Sunday, June 21, 2009

Happy Father's Day

My father, Billy Crider, died in 1997. This picture was taken in 1991. I'm looking more and more like it. Sort of Dorian Gray in reverse.

My dad had a dry sense of humor and smiled a lot, but he didn't talk much, and he wasn't demonstrative by any stretch of the imagination.

One thing that amused him was language. He got a big kick out of words and phrases that people used. He heard somebody say he'd been "to the tooth dentist" and wanted me to put that in a book. He told me about someone who'd mentioned a "bird aviary." That tickled him.

That doesn't mean he was a literary sort. I don't think he ever read a novel during my life with him, even one of mine. He read a few nonfiction books, but mostly he liked magazines: Farm and Ranch, The Progressive Farmer, stuff along those lines.

He was a man of many enthusiams, and I'm sure I inherited the accumulation gene from him. He accumulated all kinds of things: cast-iron doorstops, lightning rods (and arrows and balls), arrowheads, barbed wire, pressed glass, R. S. Prussia china, cast-iron skillets, and on and on. At one time he raised exotic chickens in a garden area in our back yard. Well, they were exotic to me. Silver-Spangled Hamburgs, White-Crested Black Polish, and several others I can't remember. Another time, he raised rabbits. I don't remember the names of the different breeds, but I do remember cleaning out from under the pens with a big coal shovel. I also remember being served rabbit for supper one night. I didn't eat any. For a while he wanted to raise chinchillas, but nothing came of that idea.

He managed a freight office in my hometown for many years. During that time, he bought a feed store and managed that, too. I worked in both places on weekends and during the summers from the time I was in the 8th grade until I graduated from college.

Now I see him when I look in the mirror, and I hear him all the time in unguarded moments when I say something or laugh a certain way. It's his voice exactly. And the scary thing is that I can also hear it sometimes when my son, Allen, talks. Allen got the inflections from me, I'm sure, but there it is, third generation. Nature or nurture? I'm betting on nurture in this case. Fathers have a mighty big influence on their kids, which is a pretty scary thought for all you dads out there. Have a great day.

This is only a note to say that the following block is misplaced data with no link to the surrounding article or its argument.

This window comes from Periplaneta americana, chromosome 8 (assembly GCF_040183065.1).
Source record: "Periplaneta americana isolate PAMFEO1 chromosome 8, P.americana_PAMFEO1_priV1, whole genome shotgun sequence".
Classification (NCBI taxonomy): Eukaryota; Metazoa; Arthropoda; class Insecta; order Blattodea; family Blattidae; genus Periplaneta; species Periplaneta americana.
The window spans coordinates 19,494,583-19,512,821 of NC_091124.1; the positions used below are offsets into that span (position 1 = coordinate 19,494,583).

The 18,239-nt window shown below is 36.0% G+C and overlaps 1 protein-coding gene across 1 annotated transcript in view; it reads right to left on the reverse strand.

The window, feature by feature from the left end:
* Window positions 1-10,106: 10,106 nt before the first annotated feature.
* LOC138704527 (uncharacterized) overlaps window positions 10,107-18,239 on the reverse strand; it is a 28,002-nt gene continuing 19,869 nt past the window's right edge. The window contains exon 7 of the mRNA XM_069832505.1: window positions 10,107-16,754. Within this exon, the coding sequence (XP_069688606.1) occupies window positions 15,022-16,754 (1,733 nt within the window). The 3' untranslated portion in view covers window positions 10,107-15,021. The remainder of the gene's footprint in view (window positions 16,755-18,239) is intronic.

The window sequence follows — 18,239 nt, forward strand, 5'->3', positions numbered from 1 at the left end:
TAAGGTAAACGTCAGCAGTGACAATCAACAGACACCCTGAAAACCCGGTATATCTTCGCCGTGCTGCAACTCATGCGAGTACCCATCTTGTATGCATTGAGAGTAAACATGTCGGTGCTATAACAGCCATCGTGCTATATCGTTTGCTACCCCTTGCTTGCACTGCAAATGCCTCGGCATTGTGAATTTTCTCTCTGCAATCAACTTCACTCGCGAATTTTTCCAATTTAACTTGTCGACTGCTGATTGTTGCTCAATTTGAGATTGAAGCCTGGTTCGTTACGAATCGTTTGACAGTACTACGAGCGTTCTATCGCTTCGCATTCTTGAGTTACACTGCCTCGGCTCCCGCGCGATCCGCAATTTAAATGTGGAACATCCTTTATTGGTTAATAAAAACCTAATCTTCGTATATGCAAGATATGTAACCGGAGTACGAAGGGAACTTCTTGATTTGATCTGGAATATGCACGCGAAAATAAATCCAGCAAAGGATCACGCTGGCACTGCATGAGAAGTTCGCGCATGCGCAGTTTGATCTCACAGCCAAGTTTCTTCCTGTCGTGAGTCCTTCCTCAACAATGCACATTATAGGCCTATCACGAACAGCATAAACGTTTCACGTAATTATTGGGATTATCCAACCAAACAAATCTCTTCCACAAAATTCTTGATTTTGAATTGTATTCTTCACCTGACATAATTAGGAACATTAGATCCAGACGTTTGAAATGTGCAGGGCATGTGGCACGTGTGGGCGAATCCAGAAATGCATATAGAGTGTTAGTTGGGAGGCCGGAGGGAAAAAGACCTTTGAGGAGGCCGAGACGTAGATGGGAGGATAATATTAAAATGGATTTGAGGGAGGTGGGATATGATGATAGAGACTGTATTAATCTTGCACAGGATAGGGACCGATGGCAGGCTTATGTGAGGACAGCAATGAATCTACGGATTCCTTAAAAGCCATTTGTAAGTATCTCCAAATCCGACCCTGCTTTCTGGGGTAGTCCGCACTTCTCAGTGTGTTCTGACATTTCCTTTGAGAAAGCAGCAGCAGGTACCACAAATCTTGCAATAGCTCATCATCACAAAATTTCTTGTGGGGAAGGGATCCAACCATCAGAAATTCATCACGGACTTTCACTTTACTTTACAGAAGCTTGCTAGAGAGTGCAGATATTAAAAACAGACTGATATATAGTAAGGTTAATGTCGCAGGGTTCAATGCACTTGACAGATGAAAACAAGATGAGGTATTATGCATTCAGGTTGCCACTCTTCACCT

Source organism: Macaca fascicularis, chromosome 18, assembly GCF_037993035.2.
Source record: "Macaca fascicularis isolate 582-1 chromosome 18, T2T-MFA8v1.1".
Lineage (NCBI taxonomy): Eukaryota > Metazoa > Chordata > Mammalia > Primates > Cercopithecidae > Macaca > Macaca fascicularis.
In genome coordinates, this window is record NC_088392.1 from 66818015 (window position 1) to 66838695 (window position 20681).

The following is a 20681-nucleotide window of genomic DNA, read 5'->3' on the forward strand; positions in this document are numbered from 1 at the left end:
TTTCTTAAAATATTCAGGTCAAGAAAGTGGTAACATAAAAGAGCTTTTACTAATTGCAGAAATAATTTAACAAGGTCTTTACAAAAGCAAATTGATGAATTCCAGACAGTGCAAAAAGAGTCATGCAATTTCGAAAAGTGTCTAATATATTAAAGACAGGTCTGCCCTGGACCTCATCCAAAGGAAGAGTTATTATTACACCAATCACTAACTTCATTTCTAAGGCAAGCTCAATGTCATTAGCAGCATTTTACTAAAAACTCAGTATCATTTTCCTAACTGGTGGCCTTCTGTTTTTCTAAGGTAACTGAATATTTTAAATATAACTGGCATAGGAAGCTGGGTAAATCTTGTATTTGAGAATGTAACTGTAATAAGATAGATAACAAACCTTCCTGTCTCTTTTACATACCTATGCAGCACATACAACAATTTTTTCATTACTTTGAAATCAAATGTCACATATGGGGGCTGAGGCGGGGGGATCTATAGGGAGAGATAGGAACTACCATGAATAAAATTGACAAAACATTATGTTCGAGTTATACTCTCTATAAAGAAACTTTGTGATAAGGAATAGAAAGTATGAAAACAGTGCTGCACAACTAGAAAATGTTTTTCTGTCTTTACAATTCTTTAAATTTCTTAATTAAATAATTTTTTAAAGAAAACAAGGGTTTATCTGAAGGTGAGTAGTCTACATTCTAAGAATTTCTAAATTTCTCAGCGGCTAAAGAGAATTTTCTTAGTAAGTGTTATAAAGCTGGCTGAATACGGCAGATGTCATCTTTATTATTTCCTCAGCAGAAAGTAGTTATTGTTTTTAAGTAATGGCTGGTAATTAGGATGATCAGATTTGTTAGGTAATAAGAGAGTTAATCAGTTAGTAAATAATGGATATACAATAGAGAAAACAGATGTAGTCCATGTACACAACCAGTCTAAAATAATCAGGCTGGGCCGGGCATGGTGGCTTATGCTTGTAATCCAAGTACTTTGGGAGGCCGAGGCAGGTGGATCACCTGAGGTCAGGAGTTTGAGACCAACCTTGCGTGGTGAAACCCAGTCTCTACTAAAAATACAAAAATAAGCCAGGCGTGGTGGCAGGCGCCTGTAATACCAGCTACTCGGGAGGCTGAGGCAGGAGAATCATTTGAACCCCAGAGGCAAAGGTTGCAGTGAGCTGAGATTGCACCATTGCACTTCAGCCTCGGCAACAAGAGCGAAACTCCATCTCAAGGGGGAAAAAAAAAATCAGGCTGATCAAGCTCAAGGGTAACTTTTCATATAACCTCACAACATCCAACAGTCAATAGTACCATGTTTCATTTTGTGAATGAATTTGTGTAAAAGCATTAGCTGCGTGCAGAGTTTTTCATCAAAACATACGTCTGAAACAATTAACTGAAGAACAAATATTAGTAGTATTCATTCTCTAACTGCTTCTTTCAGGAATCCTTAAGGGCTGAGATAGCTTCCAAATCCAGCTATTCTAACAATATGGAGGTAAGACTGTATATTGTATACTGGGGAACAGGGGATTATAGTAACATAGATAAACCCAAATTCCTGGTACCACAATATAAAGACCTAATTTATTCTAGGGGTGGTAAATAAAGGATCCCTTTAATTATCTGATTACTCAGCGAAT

8 comments:

Anonymous said...

Happy Birthday, Bill (and all other fathers out there). Nice tribute to your dad and yes, there is some resemblance. His "collecting" reminds me of a certain mutual friend who lives in New Jersey!

What's scary is how many things I do and say like my father too. I recently saw some pictures of my (late) grandfather when he was young and the resemblance of him, my father and me (at certain times) was eerie.

My father is still going strong at 84.

Jeff

David Cranmer said...

Wonderful post Bill. My dad passed away in '05 and had a similar take on language. He always chuckled when someone said they would "keep their eyes peeled." He had a great sense of humor and would have been 81 next month.

Anonymous said...

What a fine tribute to a remarkable man. I'm glad you took time to share your father with us. And I'm glad you absorbed his courage and strength. I had a splendid father, whose joy in living could illuminate a room. But I lost him when I was still young.

Richard Wheeler

Rick Robinson said...

Happy Father's Day Bill! That's a touching post. I wonder what your Dad would think of your blog. Sounds like he might consider it a waste of time.

I miss my father. I don't hear his voice (he died in 1973) when I talk, but my brother and I sound very much alike, right down to the expressions we use.

Happy Father's Day to all.

Anonymous said...

Enjoyed your post, Bill. Wish I had known your dad. He reminds me of some of the folks I knew growing up.

Hope you get to visit with Angela and Allen today. Haven’t heard from my two, but they’re probably still asleep.

JDuke

Bill Crider said...

Mine are still asleep for sure, John. But maybe they'll call. Later. Much later.

George said...

My Dad died 10 years ago, but I think about him every day. From your tribute, I can see a lot of your Dad in you.

pattinase (abbott) said...

I think he would be very happy to read this post. I am lucky to still have my Dad at 94.